The Academy Will Let Twitter Pick A Fan Favorite Movie For The Oscars, And Boy, This Is Going To Go Horribly Wrong, Huh?

If there's one thing we as a collective species should've learned by now after years and years of human evolution and advancement, it's this: never give the internet the power to decide, well, anything. As we've proven countless times before, that will either turn out badly for everyone involved or simply devolve into memes — just ask Boaty McBoatface. On the other hand, you can always count on the Academy of Motion Picture Arts and Sciences to take their finger off the pulse and ignore common sense and reason, especially when motivated by the transparent attempt of boosting ratings for the flagging Oscars ceremony. From the group that almost brought you the woefully misguided "Most Popular Movie" award and threatened to cut down the lengthy broadcast by nixing certain awards presentations from below-the-line categories that would inevitably be perceived as "lesser," comes the truly groundbreaking and definitely-not-a-mistake-waiting-to-happen idea of allowing Twitter users to vote for their favorite film of 2021. Seriously. That's what they're actually planning to do.

The news comes from the Academy itself (via THR), who announced that voting will begin today, February 14, 2022 through March 3, 2022. Movie fans online, though sadly not Professional Film Enthusiasts like the random guy who inexplicably received airtime during the Oscars nomination livestream, will be able to vote for any movie released in 2021 by using the hashtag #OscarsFanFavorite, even if it wasn't nominated for an Oscar by the actual Academy voters. The movie that receives the most votes will be recognized during the broadcast, and three lucky voters will be randomly selected to win an all-expenses-paid trip to Los Angeles and actually present an award at the ceremony that, mind you, will not require vaccinations to attend. As is rapidly becoming a theme in this story, what could possibly go wrong!

As Meryl Johnson, vice president of digital marketing at the Academy of Motion Picture Arts and Sciences, said in a statement:

We're thrilled to partner with Twitter to help build an engaged and excited digital audience leading up to this year's ceremony. Through these activations, social media users around the world now have more opportunities to engage with the show in real-time, find a community, and be a part of the experience in ways they've never been able to before."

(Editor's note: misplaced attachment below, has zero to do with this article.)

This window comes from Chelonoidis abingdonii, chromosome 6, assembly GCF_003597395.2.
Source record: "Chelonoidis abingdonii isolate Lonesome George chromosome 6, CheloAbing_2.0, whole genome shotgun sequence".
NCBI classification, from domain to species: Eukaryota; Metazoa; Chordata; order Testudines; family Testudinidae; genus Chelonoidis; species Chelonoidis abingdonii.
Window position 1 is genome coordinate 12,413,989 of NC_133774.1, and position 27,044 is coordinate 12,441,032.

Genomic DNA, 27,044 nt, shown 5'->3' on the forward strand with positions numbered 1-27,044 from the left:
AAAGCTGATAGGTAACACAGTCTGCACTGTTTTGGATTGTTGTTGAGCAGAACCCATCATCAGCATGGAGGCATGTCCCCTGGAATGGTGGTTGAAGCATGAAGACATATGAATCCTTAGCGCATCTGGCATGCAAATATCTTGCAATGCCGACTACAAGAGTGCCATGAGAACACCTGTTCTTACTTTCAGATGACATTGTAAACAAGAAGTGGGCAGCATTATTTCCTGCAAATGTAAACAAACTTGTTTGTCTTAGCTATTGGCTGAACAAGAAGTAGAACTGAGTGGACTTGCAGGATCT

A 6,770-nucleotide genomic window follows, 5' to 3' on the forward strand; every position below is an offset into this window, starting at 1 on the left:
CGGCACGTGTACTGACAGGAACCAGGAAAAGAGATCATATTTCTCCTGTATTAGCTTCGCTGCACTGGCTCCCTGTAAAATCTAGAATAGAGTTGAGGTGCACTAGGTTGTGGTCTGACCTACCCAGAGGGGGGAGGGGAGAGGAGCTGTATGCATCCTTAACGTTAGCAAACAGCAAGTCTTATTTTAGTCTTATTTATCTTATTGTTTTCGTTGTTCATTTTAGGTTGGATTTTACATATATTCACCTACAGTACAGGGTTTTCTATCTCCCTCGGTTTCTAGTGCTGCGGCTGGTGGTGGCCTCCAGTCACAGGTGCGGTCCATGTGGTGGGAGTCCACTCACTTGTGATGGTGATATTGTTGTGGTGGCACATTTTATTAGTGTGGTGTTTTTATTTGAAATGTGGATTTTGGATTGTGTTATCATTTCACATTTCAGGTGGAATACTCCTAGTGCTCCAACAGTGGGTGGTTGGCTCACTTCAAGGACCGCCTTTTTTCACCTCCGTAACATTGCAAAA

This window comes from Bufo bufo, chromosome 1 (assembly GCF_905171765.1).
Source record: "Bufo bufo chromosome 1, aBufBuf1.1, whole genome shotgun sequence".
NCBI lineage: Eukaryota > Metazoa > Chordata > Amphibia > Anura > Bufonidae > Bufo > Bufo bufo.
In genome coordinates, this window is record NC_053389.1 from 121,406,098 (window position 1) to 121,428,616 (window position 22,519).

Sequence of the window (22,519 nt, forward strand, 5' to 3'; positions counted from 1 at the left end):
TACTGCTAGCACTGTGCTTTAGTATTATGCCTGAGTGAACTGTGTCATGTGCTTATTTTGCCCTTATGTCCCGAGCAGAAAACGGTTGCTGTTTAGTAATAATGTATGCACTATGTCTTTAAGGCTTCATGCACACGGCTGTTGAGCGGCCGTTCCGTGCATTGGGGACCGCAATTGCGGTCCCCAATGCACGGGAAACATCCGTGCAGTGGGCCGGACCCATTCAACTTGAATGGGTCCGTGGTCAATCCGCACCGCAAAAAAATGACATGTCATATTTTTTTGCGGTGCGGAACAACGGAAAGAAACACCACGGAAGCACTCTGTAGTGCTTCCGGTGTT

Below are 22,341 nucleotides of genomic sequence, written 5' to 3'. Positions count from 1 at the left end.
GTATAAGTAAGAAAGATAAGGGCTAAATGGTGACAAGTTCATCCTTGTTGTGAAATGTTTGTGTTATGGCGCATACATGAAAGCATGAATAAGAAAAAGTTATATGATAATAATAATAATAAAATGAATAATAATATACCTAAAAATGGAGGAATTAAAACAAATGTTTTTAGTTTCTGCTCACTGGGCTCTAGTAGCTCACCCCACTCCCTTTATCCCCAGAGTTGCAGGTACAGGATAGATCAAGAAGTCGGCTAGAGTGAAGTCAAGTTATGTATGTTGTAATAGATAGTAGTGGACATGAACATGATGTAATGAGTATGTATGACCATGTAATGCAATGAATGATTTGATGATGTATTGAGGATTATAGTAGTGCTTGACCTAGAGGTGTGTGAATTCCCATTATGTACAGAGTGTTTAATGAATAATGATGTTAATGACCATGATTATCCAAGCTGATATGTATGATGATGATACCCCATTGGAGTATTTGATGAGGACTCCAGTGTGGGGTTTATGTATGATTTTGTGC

Anyone else feeling blatantly and condescendingly pandered to, or is it just me?

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To put it mildly, there's no telling how this decision might turn out. Obviously, we can expect a contingent of various online fandoms to swarm the hashtag and game the system — by the way, did I mention that everyone's able to vote up to 20 times a day, for some reason? "Spider-Man: No Way Home" is probably an early frontrunner to come out on top as the unironic, mass audience-friendly choice among those who believe that the most popular blockbusters should be duly rewarded on the biggest possible stage. (And to those, I ask: have you noticed "Dune" and its 10 Oscars nominations lately?) We certainly can't discount the ceaseless campaigning and very vocal organizing of the #ReleaseTheSnyderCut movement either, who will likely do everything — up to and possibly including actual in-person protests — in order to get "Zack Snyder's Justice League" recognized for, uh, existing.

But take a step further and who knows what else could unfold? Will audiences attempt to get "The Battle At Lake Changjin" recognized as one of last year's biggest international movies? (Its sequel isn't doing too badly, either.) Can Twitter users unite, just this one time, for an absolutely embarrassing and completely ironic choice that will make the Academy live to rue the day it ever tried to go full, "How do you do, fellow kids?" on us? If we're going for the most widely spread intersection between generally well-liked films and meme fodder, would anyone actually be mad if "Malignant" won and we got to send Gabriel to the Oscars? If we take a much more pessimistic approach, well, I don't even want to think of the political statement that certain bad-faith demographics may try to force-feed into Oscars recognition, even informally.

The possibilities are endless, the potential for abuse is high, and the Academy's ability to remain hopelessly out-of-touch remains undefeated. The Academy Awards is scheduled to broadcast on March 27, 2022 on ABC, when we can all perform an autopsy on just how disastrously this new gimmick unfolded.